A Tale of Two Cities: Being Aware Before the Storm Hits

| May 11, 2012

On this date in history one of the deadliest tornadoes in the history of Texas struck Waco in the late afternoon. It is a lesson in how far the warning process has come in the past 60 years. A storm like this would never strike without warning again. But would the death toll today be any different? The U.S. Weather Bureau had refrained from issuing tornado forecasts (watches) for over 60 years before public and congressional pressure forced them to begin issuing tornado forecasts (watches) to the public in 1952. On this date, the Weather Bureau Office in New Orleans, LA issued a tornado forecast (watch) at 9:30 a.m. for western and central Texas. The alert was passed on to the Texas Highway Patrol, who began scanning the skies for telltale signs of tornadoes. When a funnel was sighted forty miles from San Angelo, a warning was passed onto city and school officials. The tornado struck the Lake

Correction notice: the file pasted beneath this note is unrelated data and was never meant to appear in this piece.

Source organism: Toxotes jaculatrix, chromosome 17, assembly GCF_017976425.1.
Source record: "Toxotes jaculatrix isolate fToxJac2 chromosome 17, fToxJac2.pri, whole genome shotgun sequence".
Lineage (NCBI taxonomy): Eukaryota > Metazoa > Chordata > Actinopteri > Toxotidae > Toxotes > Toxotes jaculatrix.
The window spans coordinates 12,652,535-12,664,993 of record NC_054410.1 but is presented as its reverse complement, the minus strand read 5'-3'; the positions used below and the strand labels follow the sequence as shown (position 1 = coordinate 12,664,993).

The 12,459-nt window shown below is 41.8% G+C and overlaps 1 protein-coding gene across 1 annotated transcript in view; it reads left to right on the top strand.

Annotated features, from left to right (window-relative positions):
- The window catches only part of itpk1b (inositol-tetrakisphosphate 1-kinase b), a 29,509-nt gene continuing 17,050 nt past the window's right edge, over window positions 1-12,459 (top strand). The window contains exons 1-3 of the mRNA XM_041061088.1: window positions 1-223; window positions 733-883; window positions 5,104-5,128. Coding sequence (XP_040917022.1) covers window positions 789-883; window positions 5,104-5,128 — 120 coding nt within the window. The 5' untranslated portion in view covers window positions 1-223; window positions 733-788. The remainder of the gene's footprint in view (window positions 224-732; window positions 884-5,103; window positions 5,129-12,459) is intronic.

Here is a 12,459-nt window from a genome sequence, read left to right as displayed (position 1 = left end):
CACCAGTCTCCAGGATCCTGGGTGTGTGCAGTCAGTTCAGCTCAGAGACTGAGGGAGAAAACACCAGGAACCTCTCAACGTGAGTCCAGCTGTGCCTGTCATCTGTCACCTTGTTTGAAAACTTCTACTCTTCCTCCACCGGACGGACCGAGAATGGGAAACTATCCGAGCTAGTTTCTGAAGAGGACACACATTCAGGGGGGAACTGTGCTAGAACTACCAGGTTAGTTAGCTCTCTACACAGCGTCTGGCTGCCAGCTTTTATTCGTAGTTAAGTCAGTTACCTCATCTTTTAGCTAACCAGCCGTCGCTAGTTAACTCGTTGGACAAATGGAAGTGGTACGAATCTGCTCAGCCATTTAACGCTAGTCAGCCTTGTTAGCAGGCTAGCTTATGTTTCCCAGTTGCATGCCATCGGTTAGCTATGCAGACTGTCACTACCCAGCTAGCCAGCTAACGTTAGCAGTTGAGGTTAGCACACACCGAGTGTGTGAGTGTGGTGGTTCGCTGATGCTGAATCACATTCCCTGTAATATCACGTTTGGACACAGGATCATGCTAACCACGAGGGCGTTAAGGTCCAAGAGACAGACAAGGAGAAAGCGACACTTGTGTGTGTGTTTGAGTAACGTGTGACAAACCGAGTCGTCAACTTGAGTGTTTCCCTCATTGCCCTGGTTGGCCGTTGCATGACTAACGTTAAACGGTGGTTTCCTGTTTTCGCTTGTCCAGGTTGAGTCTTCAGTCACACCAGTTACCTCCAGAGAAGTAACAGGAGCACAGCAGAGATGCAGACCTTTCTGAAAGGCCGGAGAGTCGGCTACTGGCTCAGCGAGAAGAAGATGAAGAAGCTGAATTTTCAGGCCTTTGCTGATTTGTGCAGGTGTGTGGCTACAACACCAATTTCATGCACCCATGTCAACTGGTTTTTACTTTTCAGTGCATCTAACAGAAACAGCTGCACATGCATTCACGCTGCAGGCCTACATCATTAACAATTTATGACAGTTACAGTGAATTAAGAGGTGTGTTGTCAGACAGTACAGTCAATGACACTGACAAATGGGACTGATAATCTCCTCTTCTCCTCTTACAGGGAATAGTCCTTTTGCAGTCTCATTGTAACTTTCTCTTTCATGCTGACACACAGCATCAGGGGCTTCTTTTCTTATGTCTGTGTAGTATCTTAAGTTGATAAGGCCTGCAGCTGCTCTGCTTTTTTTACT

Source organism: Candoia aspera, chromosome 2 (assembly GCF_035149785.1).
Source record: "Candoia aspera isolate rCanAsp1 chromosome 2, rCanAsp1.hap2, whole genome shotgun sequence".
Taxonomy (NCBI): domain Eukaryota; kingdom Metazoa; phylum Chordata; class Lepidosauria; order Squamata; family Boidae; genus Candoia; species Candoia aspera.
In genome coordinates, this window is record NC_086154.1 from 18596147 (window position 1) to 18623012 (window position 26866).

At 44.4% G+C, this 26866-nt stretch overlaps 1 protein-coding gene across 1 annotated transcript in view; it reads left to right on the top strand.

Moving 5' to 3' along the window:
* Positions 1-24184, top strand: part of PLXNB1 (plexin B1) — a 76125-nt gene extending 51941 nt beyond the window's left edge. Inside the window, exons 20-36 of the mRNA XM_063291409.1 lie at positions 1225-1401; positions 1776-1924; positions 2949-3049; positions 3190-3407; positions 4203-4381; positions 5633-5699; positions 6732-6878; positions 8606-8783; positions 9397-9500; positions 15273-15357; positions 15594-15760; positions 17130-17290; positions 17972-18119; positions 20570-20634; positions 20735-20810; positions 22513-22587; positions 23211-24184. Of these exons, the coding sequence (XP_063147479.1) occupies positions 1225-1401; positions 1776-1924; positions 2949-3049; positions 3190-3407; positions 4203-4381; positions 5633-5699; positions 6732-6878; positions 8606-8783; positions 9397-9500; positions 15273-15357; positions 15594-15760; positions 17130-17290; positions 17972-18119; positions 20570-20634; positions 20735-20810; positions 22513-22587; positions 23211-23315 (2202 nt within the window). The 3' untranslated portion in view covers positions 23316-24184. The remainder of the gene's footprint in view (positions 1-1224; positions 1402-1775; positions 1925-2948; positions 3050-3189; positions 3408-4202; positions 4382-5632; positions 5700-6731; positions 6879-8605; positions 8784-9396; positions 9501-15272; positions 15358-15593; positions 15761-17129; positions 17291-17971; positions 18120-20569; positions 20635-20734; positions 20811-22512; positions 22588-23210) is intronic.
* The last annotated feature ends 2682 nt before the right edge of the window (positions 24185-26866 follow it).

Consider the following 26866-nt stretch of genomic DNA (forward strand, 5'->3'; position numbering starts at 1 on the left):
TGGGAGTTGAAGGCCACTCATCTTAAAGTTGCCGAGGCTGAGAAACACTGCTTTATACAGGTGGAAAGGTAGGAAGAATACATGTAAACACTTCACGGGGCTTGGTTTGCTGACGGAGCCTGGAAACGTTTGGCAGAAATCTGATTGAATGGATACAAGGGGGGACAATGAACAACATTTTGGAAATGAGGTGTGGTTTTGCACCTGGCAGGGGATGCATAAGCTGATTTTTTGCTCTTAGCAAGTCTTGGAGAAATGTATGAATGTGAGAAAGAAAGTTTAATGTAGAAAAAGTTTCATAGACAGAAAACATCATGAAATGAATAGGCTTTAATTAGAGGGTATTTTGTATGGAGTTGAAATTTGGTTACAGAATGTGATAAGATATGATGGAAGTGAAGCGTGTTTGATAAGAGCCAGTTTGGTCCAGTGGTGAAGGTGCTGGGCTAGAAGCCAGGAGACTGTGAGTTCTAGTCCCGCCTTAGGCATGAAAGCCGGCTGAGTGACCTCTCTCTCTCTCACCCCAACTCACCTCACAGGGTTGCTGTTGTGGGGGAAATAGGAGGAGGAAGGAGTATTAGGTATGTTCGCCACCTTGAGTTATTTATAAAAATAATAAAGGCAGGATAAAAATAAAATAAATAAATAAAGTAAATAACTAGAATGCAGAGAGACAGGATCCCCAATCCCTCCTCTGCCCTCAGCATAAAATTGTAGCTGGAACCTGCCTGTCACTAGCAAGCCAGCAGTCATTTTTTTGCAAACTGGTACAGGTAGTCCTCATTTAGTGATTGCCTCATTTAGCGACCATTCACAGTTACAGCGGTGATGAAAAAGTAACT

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View School at about 2:15 p.m. Students were in their tornado drill positions and only slight injuries resulted, even though the school building was heavily damaged. Eleven people died in San Angelo, but the warnings were credited with saving potentially hundreds of lives. Meanwhile, people in Waco TX were unconcerned, because of a myth that their city was protected from tornadoes by hills that surround the city. Around 4:30 p.m., a massive F5 tornado dipped from the clouds southwest of the city and cut a path through residential areas toward the heart of downtown. The image above is one of the few images of the actual tornado. There was no warning for the storm but once again there was a tornado forecast for the area. The massive F5 tornado devastated downtown Waco as the tornado’s path went directly through the heart of downtown. As you can see the path was a worse case scenario for the city. 114 people were killed and nearly 600 were injured. Many people in the downtown area took shelter in the business buildings that were downtown thinking they would be safe. Many of the buildings were not designed to with stand such violent storm. 30 people were killed in a six-story furniture store, which collapsed. The tornado carved a 23-mile path through town, destroying over 850 homes. The tornado heavily damaged much of downtown causing $200 million in damage. The tornado still ranks as the deadliest tornado in the state of Texas since 1900. We would like to think today with our Doppler radars, communications systems, spotter networks, computer models, skycams, weatheradios, siren systems and wall to wall television coverage that an unthinkable death toll like this would never happen again. It happened last May in Joplin. If the Waco tornado happened today, the death toll might be even worse than it was in 1953. Always make sure you pay attention to any weather risk, including watches as they do give a heads up to the potential for severe weather. MyWARN does this, it provides the risk, watches, warnings and actions that the user needs to take depending on the threat level. Get MyWARN now from the iTunes Store and the Google Play Store

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